The Different Stages of the Criminal Court Process in the State of California
If you or someone you know has been recently charged with a crime, it is important to understand the criminal court process in California. The following information will provide a brief overview of the different stages in the California court process with regards to the County Superior Criminal Courts.
Early Stages of the Proceeding
Once a person has been detained for a crime, the initial court appearance will take place at the arraignment.
During this process, the judge will tell the defendant what his or her charges are and applicable rights. The judge will also inform the defendant of his or her right to an attorney. A California arraignment is the defendant’s first opportunity to enter a plea. The most commonly known pleas involve:
- A guilty plea,
- Not guilty plea, and
- Nolo contendere (also known as no contest)
Once the defendant has entered a plea, the judge will either release the defendant with a promise to return, which is referred to as own recognizance. The judge may also decide to set a bail and keep the defendant in custody until the bail has been posted or could refuse the defendant’s bail and keep the defendant in custody.
Bail Bonds and Bail Hearings
A bail allows a defendant the opportunity to post money to help ensure that he or she will attend future court appearances. During a bail hearing, a defendant can present elements that could help him or her lower or remove the set bail. Before a decision is made, however, the overseeing judge will also consider outside factors with regard to the defendant’s background. Some of these could include the following:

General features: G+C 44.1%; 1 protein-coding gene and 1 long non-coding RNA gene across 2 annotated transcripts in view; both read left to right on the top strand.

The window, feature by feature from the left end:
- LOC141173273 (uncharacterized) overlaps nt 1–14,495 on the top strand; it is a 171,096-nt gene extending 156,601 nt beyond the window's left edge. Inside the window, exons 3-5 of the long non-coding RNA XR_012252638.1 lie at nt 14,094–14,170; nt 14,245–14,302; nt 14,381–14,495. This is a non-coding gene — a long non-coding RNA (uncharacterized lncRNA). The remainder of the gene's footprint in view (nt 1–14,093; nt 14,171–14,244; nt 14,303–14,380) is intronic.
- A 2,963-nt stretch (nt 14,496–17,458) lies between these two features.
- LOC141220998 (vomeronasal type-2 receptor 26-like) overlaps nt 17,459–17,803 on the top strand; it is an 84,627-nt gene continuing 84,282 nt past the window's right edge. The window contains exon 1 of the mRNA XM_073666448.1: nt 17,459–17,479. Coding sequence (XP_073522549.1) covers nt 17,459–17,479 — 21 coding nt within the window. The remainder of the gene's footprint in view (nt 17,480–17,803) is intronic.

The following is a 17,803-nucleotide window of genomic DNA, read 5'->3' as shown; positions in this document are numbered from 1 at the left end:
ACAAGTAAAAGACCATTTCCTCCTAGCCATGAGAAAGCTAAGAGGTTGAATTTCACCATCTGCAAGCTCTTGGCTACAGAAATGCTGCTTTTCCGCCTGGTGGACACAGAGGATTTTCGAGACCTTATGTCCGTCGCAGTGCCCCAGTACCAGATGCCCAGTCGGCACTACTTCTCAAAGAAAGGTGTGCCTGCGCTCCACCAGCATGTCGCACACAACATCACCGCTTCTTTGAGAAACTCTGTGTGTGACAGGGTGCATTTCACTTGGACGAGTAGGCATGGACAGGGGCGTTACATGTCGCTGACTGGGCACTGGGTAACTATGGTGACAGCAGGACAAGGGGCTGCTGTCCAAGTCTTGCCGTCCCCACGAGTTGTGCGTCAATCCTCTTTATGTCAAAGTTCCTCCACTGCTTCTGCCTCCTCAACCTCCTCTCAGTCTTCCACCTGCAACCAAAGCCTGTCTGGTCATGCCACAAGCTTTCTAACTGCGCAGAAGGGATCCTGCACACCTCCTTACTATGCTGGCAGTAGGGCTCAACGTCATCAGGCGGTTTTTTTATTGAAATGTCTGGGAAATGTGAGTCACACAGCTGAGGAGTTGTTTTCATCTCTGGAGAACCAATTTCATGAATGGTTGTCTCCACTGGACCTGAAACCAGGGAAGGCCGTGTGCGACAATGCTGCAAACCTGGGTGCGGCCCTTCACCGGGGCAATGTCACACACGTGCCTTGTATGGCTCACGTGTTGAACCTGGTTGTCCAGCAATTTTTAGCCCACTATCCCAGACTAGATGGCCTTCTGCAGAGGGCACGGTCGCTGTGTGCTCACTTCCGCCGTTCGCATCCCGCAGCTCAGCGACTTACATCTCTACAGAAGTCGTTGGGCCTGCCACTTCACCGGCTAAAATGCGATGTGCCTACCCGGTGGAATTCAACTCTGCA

- Criminal record,
- Seriousness of the crime,
- Community involvement,
- Likelihood of being present in future hearings, and
- The public’s safety
The Pretrial Process
Once a defendant has entered a not guilty plea, the pretrial process will commence. In this stage of the criminal court process, the following may occur:
- Court attendances,
- Plea bargains and/or other negotiations
The process will continue depending on the defendant’s misdemeanor or felony charges.
Misdemeanor Cases – After the Arraignment
If the case involves a misdemeanor charge and the defendant has entered a not guilty plea, the following will occur between the time after the arraignment but before the trial commences:
- Discovery – Here, the defense and the prosecution will exchange critical information regarding the case. While defendants are limited to the access of information, their attorneys usually have access to the complete file. This is generally done to protect the identity of witnesses to the case.
- Pretrial Motions – The defense or prosecution can file pretrial motions, which include setting the complaint aside, dismissing the case, and preventing any evidence from being used in the trial.
- Change of Plea – Here, the defendant has the opportunity to change the plea to no contest or guilty.
- Case Negotiations – Finally, both sides can discuss how the criminal case can be resolved without having the case go to trial.
Felony Cases – After the Arraignment